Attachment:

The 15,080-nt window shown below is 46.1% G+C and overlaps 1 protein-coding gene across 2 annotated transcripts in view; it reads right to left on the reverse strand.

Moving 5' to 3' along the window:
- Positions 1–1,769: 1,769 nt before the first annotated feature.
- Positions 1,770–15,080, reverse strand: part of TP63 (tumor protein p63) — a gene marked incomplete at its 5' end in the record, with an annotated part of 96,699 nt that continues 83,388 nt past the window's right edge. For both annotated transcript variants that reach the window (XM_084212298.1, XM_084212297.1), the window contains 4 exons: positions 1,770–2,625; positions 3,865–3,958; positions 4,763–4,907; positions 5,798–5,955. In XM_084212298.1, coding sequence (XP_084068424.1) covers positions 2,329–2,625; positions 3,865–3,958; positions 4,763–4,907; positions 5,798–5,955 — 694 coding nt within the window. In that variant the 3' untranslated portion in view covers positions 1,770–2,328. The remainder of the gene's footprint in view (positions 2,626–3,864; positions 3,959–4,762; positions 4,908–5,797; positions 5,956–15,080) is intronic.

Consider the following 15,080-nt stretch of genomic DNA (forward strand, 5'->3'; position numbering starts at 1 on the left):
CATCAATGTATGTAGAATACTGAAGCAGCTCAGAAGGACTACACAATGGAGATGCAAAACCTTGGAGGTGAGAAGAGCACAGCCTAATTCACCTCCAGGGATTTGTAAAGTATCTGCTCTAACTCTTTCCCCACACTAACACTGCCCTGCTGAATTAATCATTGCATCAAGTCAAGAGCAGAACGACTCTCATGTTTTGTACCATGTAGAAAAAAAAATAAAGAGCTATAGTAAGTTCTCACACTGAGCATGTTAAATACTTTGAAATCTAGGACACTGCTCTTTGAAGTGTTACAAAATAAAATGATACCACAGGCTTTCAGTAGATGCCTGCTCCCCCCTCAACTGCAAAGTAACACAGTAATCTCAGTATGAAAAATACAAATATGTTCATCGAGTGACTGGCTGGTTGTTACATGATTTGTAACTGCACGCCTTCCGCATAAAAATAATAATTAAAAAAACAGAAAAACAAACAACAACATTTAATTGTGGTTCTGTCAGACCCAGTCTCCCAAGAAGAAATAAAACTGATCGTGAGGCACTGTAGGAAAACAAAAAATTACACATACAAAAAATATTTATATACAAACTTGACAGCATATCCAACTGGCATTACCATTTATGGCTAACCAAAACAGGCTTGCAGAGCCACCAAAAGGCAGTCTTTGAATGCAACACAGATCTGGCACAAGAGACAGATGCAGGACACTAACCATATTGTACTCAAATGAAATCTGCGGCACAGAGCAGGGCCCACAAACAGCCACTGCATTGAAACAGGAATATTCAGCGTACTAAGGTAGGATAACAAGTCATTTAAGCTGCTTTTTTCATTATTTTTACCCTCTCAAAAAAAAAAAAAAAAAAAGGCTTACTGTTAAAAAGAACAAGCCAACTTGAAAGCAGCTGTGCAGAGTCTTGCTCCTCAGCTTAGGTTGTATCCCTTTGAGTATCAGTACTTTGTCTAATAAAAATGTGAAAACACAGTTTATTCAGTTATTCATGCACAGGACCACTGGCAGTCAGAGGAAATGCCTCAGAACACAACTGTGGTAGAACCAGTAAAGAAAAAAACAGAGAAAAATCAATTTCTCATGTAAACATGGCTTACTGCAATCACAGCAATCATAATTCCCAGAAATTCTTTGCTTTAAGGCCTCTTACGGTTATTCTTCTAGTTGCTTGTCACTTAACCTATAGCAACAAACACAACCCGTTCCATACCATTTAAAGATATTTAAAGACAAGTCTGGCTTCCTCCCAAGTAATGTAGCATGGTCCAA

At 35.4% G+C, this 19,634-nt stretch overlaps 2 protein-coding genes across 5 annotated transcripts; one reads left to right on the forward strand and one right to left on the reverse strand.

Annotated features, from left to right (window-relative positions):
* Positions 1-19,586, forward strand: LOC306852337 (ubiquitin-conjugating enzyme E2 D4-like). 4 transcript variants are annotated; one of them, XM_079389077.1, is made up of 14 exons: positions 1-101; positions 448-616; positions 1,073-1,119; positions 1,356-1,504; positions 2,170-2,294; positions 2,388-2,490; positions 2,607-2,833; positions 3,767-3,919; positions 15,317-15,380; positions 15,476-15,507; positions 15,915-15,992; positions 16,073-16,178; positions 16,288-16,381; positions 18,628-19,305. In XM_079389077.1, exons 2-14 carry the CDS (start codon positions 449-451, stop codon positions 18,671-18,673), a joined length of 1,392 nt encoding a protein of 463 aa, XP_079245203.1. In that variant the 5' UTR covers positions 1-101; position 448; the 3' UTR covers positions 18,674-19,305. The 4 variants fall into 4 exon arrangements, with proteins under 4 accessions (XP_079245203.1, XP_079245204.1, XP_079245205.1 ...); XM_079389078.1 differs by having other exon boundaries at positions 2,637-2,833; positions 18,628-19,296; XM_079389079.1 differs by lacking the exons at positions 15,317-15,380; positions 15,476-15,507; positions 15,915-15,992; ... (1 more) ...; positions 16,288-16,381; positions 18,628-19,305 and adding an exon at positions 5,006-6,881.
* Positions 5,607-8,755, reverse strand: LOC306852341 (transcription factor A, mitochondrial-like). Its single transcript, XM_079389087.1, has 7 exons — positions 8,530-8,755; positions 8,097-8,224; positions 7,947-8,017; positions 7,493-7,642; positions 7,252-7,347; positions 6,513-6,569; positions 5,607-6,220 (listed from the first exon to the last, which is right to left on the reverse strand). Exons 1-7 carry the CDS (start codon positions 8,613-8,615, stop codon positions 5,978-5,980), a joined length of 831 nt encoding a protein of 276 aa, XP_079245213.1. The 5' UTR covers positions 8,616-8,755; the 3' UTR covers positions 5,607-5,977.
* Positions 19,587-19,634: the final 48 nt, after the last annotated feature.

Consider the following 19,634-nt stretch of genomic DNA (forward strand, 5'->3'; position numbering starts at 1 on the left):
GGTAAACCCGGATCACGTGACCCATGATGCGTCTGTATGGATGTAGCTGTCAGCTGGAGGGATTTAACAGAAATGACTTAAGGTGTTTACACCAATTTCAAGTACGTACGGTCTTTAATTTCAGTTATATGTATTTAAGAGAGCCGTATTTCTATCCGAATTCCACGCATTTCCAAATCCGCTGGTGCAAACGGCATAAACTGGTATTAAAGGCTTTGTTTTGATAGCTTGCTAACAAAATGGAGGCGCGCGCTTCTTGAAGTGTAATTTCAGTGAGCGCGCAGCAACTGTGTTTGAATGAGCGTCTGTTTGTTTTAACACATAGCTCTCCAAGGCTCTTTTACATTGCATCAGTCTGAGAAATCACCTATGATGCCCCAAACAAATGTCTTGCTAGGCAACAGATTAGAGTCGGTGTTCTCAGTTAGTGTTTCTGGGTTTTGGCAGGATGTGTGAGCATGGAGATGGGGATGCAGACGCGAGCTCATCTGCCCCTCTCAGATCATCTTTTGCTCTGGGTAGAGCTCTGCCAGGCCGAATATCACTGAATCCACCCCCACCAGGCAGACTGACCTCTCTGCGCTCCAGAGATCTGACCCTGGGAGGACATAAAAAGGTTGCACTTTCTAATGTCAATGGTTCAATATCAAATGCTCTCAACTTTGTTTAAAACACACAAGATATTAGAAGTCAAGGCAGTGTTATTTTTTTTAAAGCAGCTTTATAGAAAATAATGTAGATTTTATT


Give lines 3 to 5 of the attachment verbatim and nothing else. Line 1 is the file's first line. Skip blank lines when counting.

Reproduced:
- Positions 1–1,769: 1,769 nt before the first annotated feature.
- Positions 1,770–15,080, reverse strand: part of TP63 (tumor protein p63) — a gene marked incomplete at its 5' end in the record, with an annotated part of 96,699 nt that continues 83,388 nt past the window's right edge. For both annotated transcript variants that reach the window (XM_084212298.1, XM_084212297.1), the window contains 4 exons: positions 1,770–2,625; positions 3,865–3,958; positions 4,763–4,907; positions 5,798–5,955. In XM_084212298.1, coding sequence (XP_084068424.1) covers positions 2,329–2,625; positions 3,865–3,958; positions 4,763–4,907; positions 5,798–5,955 — 694 coding nt within the window. In that variant the 3' untranslated portion in view covers positions 1,770–2,328. The remainder of the gene's footprint in view (positions 2,626–3,864; positions 3,959–4,762; positions 4,908–5,797; positions 5,956–15,080) is intronic.

Consider the following 15,080-nt stretch of genomic DNA (forward strand, 5'->3'; position numbering starts at 1 on the left):